The Brown Pelican (Pelecanus occidentalis) is a large seabird found on both coasts of North America, as far away as the Galapagos Islands, and unique to California, far inland at the Salton Sea. They have an iconic silhouette and are recognizable for their brown and gray feathers and fuzzy white or yellow heads. Worldwide they are one of the smallest species of Pelican, but also one of the most active.
On land the Brown Pelican appears a little clumsy due to their oversized neck, long bill and shorts legs. They often nest and congregate in large groups on sandy islands or cliffs where they build simple nests without fear of predators. Once the nest is made Pelican pairs raise their young together in broods of 2 or 3. For many years the Brown Pelican was a rare sight along the California coast and elsewhere as the pesticide DDT caused their egg shells to be too brittle and were crushed. Since the ban of DDT the Brown Pelican has made a terrific comeback and they are a common sights along the coast and in the air.
Once in the air, the Brown Pelican is a graceful pilot that flies either alone or in large V formations soaring high on wind currents rarely flapping their wings. With their heads tucked in, the Pelicans assume a streamlined shape and then like a precision flying team they will barely skim the water and follow the contours of incoming ocean waves. While silently gliding just inches above the water, the Pelicans make almost imperceptible adjustments to their six foot wingspans obtains maximum glide and efficiency. The Pelicans often look like they are surfing, following the face of the breaking waves and making graceful turns staying just ahead of the curl. From the vantage of a surfboard you can see the Pelicans barely drag their wing tips across the glassy surface of the water while they noiselessly do a flyby almost close enough to touch.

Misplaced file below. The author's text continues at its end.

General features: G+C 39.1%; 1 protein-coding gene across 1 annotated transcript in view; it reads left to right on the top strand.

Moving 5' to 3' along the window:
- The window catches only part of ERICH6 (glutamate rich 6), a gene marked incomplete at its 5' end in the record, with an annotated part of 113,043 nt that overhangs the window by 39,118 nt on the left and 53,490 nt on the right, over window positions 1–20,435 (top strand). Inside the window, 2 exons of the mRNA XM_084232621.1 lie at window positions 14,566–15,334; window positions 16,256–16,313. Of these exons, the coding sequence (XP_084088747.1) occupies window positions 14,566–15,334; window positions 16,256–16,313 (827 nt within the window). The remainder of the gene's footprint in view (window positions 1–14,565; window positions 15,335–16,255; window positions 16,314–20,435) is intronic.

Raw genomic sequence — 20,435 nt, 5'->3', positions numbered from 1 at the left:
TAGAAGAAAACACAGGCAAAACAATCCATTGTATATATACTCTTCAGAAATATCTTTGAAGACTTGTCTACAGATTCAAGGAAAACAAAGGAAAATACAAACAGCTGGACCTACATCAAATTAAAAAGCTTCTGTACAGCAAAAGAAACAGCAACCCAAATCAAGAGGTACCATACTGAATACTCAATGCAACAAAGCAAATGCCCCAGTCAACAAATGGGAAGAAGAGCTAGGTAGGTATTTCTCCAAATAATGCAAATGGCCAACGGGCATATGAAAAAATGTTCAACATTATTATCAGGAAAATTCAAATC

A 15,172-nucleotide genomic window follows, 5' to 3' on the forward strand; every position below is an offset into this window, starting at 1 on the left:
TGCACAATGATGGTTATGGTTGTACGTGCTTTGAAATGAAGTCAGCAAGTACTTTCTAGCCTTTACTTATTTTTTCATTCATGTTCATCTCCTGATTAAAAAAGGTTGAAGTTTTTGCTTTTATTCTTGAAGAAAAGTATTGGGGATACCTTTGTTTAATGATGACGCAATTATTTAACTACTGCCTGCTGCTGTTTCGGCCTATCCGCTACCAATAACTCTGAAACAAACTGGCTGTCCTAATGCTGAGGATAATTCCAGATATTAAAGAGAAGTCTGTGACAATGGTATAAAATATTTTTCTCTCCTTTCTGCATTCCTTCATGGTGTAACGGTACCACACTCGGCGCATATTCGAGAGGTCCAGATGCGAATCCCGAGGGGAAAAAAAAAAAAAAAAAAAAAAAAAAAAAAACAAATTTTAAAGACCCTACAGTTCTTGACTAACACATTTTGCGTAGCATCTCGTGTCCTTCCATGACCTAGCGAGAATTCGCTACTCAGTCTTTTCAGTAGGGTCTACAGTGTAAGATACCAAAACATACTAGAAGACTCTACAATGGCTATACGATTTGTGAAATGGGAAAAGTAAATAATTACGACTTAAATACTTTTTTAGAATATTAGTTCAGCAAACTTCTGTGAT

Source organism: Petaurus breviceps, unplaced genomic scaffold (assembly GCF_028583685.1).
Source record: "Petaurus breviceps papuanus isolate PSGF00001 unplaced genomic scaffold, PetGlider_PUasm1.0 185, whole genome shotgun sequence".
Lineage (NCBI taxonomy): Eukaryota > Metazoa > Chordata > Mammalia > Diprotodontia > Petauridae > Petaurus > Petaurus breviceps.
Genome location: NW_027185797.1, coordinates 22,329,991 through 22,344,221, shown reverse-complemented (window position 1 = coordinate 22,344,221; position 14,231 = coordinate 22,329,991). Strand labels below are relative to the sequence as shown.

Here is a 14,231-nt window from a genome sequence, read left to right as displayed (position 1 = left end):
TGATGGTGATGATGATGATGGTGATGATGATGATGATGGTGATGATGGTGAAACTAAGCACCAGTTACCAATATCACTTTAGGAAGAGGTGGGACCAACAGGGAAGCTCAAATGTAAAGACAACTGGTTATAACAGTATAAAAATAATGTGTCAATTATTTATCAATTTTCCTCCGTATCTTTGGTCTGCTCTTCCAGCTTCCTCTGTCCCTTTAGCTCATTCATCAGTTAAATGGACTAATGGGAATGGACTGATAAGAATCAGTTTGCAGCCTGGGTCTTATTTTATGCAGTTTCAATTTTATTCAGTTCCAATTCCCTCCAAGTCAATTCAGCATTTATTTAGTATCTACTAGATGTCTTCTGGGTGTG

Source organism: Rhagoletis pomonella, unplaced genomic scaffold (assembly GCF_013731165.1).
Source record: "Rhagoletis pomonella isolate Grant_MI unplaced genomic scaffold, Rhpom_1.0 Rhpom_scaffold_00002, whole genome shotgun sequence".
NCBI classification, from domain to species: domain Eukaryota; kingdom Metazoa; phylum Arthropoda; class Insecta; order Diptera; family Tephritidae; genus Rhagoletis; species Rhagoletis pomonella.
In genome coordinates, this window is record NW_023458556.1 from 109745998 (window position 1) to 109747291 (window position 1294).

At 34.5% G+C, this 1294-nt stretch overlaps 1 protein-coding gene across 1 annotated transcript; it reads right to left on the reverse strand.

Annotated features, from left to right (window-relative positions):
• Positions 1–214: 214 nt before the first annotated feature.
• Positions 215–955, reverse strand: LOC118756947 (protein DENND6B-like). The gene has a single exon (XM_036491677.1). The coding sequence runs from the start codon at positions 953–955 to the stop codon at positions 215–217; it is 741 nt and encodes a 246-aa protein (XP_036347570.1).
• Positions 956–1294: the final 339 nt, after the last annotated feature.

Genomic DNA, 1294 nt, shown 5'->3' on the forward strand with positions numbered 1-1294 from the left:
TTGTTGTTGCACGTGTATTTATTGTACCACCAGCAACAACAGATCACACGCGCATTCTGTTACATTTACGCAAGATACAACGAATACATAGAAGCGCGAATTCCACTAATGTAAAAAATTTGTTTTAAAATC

When it’s time to eat, the Pelicans assume a different flying style, that of a dive bomber. Circling 60 feet or more above the surface of the water the Brown Pelican will scan the area below for a fish. Once they spot their unsuspecting meal they will fold their wings back and go diving straight down reaching speeds of over 30 miles per hour. The Pelican hits the water with sufficient force to stun the fish and capture it in its beak. The Pelican is protected from the crash by air sacks beneath the skin on the bird’s chest. Once the fish is captured, the Pelican drains up to four gallons of water from its expandable throat pouch and then consumes the fish whole. An adult Pelican can eat up to four pounds of fish daily and catch several pounds more if has young to feed.
Next time you are near the Ocean, keep an eye out for these masters of the sky and enjoy their graceful air show, you won’t be disappointed!